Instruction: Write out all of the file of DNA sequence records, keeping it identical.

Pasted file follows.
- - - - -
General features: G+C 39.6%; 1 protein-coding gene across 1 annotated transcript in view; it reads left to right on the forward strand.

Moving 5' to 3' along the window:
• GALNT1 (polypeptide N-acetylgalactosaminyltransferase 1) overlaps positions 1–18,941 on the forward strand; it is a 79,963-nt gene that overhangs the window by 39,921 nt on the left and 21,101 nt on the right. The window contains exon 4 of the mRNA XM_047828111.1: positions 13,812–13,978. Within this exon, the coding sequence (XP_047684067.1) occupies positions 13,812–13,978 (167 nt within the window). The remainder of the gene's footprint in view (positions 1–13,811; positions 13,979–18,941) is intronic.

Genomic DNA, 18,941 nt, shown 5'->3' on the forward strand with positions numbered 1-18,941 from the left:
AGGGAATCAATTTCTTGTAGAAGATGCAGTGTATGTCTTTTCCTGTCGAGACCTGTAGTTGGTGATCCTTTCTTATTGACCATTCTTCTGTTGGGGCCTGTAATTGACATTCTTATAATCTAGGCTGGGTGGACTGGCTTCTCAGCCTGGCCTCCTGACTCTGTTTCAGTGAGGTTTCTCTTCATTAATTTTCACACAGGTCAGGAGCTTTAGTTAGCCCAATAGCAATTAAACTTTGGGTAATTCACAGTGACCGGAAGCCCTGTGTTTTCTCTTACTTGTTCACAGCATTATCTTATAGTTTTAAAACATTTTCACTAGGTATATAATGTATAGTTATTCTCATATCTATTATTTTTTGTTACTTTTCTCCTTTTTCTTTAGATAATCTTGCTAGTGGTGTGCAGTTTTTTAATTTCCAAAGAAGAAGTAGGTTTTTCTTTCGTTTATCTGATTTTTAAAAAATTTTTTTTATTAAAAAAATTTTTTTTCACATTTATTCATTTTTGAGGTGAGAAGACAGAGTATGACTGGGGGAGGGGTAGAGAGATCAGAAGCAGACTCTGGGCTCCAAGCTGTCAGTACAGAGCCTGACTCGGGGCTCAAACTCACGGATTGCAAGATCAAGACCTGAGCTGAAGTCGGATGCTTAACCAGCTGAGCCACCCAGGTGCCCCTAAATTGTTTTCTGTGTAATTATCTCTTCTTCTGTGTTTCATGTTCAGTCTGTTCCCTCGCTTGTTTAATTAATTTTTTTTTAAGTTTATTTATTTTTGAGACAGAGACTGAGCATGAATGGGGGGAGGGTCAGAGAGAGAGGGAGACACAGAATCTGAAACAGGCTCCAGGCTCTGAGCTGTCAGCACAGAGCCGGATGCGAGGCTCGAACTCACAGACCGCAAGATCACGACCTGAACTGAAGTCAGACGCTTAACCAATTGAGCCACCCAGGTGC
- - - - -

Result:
General features: G+C 39.6%; 1 protein-coding gene across 1 annotated transcript in view; it reads left to right on the forward strand.

Moving 5' to 3' along the window:
• GALNT1 (polypeptide N-acetylgalactosaminyltransferase 1) overlaps positions 1–18,941 on the forward strand; it is a 79,963-nt gene that overhangs the window by 39,921 nt on the left and 21,101 nt on the right. The window contains exon 4 of the mRNA XM_047828111.1: positions 13,812–13,978. Within this exon, the coding sequence (XP_047684067.1) occupies positions 13,812–13,978 (167 nt within the window). The remainder of the gene's footprint in view (positions 1–13,811; positions 13,979–18,941) is intronic.

Genomic DNA, 18,941 nt, shown 5'->3' on the forward strand with positions numbered 1-18,941 from the left:
AGGGAATCAATTTCTTGTAGAAGATGCAGTGTATGTCTTTTCCTGTCGAGACCTGTAGTTGGTGATCCTTTCTTATTGACCATTCTTCTGTTGGGGCCTGTAATTGACATTCTTATAATCTAGGCTGGGTGGACTGGCTTCTCAGCCTGGCCTCCTGACTCTGTTTCAGTGAGGTTTCTCTTCATTAATTTTCACACAGGTCAGGAGCTTTAGTTAGCCCAATAGCAATTAAACTTTGGGTAATTCACAGTGACCGGAAGCCCTGTGTTTTCTCTTACTTGTTCACAGCATTATCTTATAGTTTTAAAACATTTTCACTAGGTATATAATGTATAGTTATTCTCATATCTATTATTTTTTGTTACTTTTCTCCTTTTTCTTTAGATAATCTTGCTAGTGGTGTGCAGTTTTTTAATTTCCAAAGAAGAAGTAGGTTTTTCTTTCGTTTATCTGATTTTTAAAAAATTTTTTTTATTAAAAAAATTTTTTTTCACATTTATTCATTTTTGAGGTGAGAAGACAGAGTATGACTGGGGGAGGGGTAGAGAGATCAGAAGCAGACTCTGGGCTCCAAGCTGTCAGTACAGAGCCTGACTCGGGGCTCAAACTCACGGATTGCAAGATCAAGACCTGAGCTGAAGTCGGATGCTTAACCAGCTGAGCCACCCAGGTGCCCCTAAATTGTTTTCTGTGTAATTATCTCTTCTTCTGTGTTTCATGTTCAGTCTGTTCCCTCGCTTGTTTAATTAATTTTTTTTTAAGTTTATTTATTTTTGAGACAGAGACTGAGCATGAATGGGGGGAGGGTCAGAGAGAGAGGGAGACACAGAATCTGAAACAGGCTCCAGGCTCTGAGCTGTCAGCACAGAGCCGGATGCGAGGCTCGAACTCACAGACCGCAAGATCACGACCTGAACTGAAGTCAGACGCTTAACCAATTGAGCCACCCAGGTGC